Unit 42 researchers discovered a class of Amazon Web Services (AWS) APIs that can be abused to leak the AWS Identity and Access Management (IAM) users and roles in arbitrary accounts.
More than 20 application programming interfaces (APIs) associated with 16 Amazon Web Services products can be abused to give up basic information about users and their roles, according to Unit 42, the research arm of cybersecurity giant Palo Alto Networks. AWS services that can be potentially abused by attackers include Amazon Simple Storage Service (S3), Amazon Key Management Service (KMS) and Amazon Simple Queue Service (SQS).
A malicious actor may obtain the roster of an account, learn the organization’s internal structure and launch targeted attacks against individuals. In a recent Red Team exercise, Unit 42 researchers compromised a customer’s cloud account with thousands of workloads using a misconfigured IAM role identified by this technique.
"The root cause of the issue is that the AWS backend proactively validates all the resource-based policies attached to resources such as Amazon Simple Storage Service (S3) buckets and customer-managed keys. Resource-based policies usually include a Principal field that specifies the identities (users or roles) allowed to access the resource. If the policy contains a nonexistent identity, the API call that creates or updates the policy will fail with an error message. This convenient feature, however, can be abused to check whether an identity exists in an AWS account. Adversaries can repeatedly invoke these APIs with different principals to enumerate the users and roles in a targeted account," Palo Alto researchers write. "Furthermore, the targeted account can’t observe the enumeration because the API logs and error messages only appear in the attacker’s account where the resource policies are manipulated. The “stealthy” property of the technique makes detection and prevention difficult. Attackers can have unrestricted time to perform reconnaissance on random or targeted AWS accounts without worrying about being noticed."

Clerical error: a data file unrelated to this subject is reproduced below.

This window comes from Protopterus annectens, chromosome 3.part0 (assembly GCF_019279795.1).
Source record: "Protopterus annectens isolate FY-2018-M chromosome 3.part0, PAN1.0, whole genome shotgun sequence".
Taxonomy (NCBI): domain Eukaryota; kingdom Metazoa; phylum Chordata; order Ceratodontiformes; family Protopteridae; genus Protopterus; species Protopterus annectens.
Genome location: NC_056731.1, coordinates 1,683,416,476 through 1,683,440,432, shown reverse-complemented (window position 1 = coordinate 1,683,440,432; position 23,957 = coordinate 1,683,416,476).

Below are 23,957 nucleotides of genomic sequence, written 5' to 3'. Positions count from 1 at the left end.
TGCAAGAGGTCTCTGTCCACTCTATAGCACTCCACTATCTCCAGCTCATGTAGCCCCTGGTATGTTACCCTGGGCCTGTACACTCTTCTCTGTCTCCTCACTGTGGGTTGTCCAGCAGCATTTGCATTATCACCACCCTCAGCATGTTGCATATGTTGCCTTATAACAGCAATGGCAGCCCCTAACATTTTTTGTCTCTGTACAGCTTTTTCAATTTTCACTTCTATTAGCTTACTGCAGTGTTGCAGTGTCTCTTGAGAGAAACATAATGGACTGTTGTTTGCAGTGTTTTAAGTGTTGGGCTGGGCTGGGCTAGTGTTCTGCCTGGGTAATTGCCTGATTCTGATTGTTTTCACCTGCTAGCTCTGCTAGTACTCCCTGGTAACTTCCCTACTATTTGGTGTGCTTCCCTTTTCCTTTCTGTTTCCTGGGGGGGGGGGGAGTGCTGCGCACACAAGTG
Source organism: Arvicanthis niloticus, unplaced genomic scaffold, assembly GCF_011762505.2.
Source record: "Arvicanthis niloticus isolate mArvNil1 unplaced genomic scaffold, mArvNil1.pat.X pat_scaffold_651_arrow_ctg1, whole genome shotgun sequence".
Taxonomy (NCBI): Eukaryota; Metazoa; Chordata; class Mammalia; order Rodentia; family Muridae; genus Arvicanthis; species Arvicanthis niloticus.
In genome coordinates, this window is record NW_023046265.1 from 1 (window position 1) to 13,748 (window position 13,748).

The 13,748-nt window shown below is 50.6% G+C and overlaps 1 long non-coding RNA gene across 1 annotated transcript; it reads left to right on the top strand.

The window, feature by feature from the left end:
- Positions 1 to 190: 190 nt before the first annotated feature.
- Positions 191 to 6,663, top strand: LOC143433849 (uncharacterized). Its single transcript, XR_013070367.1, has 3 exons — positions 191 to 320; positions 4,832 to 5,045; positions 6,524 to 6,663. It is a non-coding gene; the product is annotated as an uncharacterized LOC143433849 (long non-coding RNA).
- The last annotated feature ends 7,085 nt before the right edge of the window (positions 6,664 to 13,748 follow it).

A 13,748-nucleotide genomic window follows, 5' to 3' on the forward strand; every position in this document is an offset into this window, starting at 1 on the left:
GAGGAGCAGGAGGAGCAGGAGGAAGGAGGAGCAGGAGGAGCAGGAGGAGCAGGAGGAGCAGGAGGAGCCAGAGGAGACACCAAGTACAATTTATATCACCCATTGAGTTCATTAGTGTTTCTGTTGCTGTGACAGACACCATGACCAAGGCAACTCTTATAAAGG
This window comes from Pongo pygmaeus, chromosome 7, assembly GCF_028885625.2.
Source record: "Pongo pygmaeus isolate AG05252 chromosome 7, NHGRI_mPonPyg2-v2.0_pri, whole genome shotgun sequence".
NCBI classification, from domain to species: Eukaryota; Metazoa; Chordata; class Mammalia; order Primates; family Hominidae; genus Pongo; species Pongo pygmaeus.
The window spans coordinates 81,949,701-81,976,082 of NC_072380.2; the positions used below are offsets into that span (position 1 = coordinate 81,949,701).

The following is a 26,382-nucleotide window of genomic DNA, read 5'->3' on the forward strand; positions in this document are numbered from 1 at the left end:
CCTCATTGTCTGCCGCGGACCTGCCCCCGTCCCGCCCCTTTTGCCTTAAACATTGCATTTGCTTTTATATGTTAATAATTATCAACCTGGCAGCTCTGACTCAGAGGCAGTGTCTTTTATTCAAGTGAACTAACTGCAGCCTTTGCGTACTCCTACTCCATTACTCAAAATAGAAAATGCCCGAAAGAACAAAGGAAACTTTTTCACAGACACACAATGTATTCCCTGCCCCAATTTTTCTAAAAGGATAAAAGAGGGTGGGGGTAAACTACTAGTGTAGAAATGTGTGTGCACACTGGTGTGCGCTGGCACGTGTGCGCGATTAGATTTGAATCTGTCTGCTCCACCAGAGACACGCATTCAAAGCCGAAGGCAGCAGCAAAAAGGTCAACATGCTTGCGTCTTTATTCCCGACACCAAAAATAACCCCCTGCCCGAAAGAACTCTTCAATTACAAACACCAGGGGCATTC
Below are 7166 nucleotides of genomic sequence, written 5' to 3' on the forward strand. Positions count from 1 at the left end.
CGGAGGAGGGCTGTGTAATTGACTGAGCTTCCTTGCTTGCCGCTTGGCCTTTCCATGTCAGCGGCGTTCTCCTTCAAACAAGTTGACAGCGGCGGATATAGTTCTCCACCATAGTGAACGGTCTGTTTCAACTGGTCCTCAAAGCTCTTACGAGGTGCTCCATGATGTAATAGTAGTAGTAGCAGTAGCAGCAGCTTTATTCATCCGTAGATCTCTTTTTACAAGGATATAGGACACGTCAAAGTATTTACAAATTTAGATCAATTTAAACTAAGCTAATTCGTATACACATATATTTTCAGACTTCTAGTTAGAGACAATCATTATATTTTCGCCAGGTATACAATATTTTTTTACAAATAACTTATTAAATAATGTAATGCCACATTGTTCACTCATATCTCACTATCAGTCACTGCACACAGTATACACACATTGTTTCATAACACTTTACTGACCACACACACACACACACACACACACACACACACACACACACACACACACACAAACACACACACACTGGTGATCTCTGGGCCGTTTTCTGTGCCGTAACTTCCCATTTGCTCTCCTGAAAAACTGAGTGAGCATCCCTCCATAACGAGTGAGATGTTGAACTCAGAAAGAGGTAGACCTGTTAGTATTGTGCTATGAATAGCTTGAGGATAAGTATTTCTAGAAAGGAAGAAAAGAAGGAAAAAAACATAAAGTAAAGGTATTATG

Commenting on the news, Setu Kulkarni, Vice President, Strategy at WhiteHat Security, a San Jose, Calif.-based provider of application security, says, “APIs are fast becoming the vehicle for customer experience personalization. In the case of AWS, their APIs are critical for DevOps and TechOps teams to reduce their time to market. These APIs in question dramatically reduce the effort required by organizations to build cloud-based and cloud-native applications. However, APIs are a double-edged sword – when implemented poorly, they provide unprecedented access to core transactional business systems. In this case, a poor implementation of error & exception handling creates an inadvertent opportunity to exploit a combination of the APIs to get access to account information."
Often, adds Kulkarni, API security is narrowly and wrongly defined to only include API management. "API security should include API security testing to make sure that the APIs do not suffer from AppSec vulnerabilities. One may even argue that API security testing should also include “business logic assessments” which provides organizations the visibility into how a poorly designed API can reveal information that can be used as input into another API to get unprecedented access into not just more customer data but also to executing functionality on behalf of the customer.”
Charles Ragland, security engineer at Digital Shadows, a San Francisco-based provider of digital risk protection solutions, explains that the shift towards hosting workloads in the cloud rather than locally has presented many new attack vectors. "Appropriately configuring identity and access management (IAM) policies can be complicated and time-consuming. Organizations should always strive to grant each user the least amount of privilege possible in case of a potential account compromise. The research performed by Unit 42 demonstrates what is possible when an IAM policy is misconfigured and leaking information. An organization’s DevOps team could use one of the available IAM configuration auditing tools to look for potential weaknesses or misconfigurations and mitigate them before they become an issue in an ideal world,” he says.